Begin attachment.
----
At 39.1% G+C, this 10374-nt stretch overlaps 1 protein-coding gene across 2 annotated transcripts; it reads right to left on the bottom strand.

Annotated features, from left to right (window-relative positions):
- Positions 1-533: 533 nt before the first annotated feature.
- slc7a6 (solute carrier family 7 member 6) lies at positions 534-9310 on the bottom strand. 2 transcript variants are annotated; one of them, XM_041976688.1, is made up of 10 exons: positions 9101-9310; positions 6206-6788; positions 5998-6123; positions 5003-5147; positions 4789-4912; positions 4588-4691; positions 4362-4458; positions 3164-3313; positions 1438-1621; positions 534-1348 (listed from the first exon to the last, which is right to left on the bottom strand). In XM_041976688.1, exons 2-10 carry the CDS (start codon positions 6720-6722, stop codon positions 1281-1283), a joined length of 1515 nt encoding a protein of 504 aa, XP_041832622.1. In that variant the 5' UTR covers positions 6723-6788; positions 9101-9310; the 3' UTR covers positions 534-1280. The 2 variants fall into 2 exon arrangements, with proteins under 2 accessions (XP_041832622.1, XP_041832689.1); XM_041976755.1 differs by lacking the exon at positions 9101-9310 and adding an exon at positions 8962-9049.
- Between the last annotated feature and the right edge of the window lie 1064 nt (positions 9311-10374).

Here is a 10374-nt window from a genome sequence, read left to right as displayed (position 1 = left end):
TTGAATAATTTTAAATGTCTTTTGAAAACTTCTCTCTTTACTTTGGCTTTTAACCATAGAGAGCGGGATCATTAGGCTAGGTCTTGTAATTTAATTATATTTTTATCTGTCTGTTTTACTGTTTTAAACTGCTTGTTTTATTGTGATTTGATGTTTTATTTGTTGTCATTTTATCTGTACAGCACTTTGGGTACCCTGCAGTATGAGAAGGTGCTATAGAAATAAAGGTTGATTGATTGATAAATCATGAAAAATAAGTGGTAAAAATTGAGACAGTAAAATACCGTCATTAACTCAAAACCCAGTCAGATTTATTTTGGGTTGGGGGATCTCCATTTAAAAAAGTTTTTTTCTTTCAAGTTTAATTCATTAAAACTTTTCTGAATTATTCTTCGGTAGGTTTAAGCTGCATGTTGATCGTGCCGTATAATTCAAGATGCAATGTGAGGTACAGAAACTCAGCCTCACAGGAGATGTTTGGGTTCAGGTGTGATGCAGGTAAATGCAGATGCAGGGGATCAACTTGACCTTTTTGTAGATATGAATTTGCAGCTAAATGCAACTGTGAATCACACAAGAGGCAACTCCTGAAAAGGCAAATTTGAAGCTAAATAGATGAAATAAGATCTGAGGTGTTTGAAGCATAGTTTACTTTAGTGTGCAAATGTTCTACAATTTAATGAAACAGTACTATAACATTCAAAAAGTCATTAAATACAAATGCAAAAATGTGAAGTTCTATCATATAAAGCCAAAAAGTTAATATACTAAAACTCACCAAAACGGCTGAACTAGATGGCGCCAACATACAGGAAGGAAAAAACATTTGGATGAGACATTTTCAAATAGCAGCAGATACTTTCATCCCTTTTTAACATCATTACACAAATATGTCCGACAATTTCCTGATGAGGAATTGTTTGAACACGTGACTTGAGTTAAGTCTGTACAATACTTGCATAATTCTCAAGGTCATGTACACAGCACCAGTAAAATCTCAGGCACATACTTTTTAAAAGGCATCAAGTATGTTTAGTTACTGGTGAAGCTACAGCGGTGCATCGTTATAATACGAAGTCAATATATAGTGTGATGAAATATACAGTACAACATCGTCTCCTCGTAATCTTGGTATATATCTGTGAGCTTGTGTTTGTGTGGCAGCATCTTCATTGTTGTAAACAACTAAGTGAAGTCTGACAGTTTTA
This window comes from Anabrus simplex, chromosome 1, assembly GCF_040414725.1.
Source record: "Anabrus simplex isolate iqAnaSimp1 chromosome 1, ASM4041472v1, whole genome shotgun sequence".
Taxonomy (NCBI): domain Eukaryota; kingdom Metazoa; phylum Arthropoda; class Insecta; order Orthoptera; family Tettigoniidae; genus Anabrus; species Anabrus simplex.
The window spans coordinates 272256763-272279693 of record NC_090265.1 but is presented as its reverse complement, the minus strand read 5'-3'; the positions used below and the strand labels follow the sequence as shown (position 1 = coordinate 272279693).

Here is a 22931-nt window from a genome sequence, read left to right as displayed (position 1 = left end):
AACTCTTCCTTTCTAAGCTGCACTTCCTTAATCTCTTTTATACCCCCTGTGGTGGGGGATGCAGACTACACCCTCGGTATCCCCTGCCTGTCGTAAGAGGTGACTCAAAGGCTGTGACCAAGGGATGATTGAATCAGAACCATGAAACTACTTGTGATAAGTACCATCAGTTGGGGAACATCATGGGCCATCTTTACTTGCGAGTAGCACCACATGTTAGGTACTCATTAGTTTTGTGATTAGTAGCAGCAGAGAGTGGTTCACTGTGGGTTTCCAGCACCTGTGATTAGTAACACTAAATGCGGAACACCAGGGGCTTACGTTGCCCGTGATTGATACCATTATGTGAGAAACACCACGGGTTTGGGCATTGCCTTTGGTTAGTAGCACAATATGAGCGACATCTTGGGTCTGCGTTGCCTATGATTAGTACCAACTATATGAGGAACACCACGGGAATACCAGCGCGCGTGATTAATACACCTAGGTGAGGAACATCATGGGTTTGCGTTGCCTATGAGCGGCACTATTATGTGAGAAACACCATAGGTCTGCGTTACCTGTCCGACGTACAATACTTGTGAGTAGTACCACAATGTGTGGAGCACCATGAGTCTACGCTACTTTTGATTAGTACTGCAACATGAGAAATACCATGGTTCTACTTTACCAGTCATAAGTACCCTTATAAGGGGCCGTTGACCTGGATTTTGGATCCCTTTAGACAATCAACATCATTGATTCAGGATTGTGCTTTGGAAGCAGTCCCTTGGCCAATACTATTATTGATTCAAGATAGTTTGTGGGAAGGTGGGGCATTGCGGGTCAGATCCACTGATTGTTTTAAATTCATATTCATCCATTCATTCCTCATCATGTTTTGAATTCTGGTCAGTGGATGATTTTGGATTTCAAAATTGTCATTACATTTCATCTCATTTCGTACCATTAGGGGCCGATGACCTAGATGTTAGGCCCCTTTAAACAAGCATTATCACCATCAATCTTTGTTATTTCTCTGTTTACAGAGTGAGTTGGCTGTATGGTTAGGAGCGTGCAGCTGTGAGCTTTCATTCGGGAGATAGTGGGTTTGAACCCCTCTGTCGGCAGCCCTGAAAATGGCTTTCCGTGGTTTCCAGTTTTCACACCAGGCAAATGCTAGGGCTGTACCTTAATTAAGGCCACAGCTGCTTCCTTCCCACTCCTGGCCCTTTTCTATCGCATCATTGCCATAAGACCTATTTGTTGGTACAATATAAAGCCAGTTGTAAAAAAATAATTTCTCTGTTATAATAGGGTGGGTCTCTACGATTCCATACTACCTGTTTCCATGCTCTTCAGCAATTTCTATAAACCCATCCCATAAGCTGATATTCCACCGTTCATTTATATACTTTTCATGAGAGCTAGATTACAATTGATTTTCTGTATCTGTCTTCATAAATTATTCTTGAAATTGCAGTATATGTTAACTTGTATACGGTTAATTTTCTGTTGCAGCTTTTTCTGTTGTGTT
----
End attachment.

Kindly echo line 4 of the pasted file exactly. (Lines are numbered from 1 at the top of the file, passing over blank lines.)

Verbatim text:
- slc7a6 (solute carrier family 7 member 6) lies at positions 534-9310 on the bottom strand. 2 transcript variants are annotated; one of them, XM_041976688.1, is made up of 10 exons: positions 9101-9310; positions 6206-6788; positions 5998-6123; positions 5003-5147; positions 4789-4912; positions 4588-4691; positions 4362-4458; positions 3164-3313; positions 1438-1621; positions 534-1348 (listed from the first exon to the last, which is right to left on the bottom strand). In XM_041976688.1, exons 2-10 carry the CDS (start codon positions 6720-6722, stop codon positions 1281-1283), a joined length of 1515 nt encoding a protein of 504 aa, XP_041832622.1. In that variant the 5' UTR covers positions 6723-6788; positions 9101-9310; the 3' UTR covers positions 534-1280. The 2 variants fall into 2 exon arrangements, with proteins under 2 accessions (XP_041832622.1, XP_041832689.1); XM_041976755.1 differs by lacking the exon at positions 9101-9310 and adding an exon at positions 8962-9049.